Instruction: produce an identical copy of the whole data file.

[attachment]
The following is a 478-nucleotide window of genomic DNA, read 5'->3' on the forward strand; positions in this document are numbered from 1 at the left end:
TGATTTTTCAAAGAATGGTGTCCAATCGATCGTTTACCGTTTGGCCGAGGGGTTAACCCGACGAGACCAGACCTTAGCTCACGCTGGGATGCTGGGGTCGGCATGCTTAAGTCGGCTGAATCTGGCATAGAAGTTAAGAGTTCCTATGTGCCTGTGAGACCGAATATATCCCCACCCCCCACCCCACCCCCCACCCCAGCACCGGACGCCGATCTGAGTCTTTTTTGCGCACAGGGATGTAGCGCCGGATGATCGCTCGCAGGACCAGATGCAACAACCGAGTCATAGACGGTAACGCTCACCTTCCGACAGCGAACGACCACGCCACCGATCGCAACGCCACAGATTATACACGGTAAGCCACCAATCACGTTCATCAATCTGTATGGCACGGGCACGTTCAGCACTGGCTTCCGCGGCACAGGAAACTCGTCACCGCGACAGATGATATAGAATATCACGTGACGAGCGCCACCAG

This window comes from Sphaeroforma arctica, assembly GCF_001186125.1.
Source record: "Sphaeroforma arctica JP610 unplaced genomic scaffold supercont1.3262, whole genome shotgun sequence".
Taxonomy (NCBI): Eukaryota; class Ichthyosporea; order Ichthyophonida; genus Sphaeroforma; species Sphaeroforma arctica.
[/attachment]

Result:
The following is a 478-nucleotide window of genomic DNA, read 5'->3' on the forward strand; positions in this document are numbered from 1 at the left end:
TGATTTTTCAAAGAATGGTGTCCAATCGATCGTTTACCGTTTGGCCGAGGGGTTAACCCGACGAGACCAGACCTTAGCTCACGCTGGGATGCTGGGGTCGGCATGCTTAAGTCGGCTGAATCTGGCATAGAAGTTAAGAGTTCCTATGTGCCTGTGAGACCGAATATATCCCCACCCCCCACCCCACCCCCCACCCCAGCACCGGACGCCGATCTGAGTCTTTTTTGCGCACAGGGATGTAGCGCCGGATGATCGCTCGCAGGACCAGATGCAACAACCGAGTCATAGACGGTAACGCTCACCTTCCGACAGCGAACGACCACGCCACCGATCGCAACGCCACAGATTATACACGGTAAGCCACCAATCACGTTCATCAATCTGTATGGCACGGGCACGTTCAGCACTGGCTTCCGCGGCACAGGAAACTCGTCACCGCGACAGATGATATAGAATATCACGTGACGAGCGCCACCAG

This window comes from Sphaeroforma arctica, assembly GCF_001186125.1.
Source record: "Sphaeroforma arctica JP610 unplaced genomic scaffold supercont1.3262, whole genome shotgun sequence".
Taxonomy (NCBI): Eukaryota; class Ichthyosporea; order Ichthyophonida; genus Sphaeroforma; species Sphaeroforma arctica.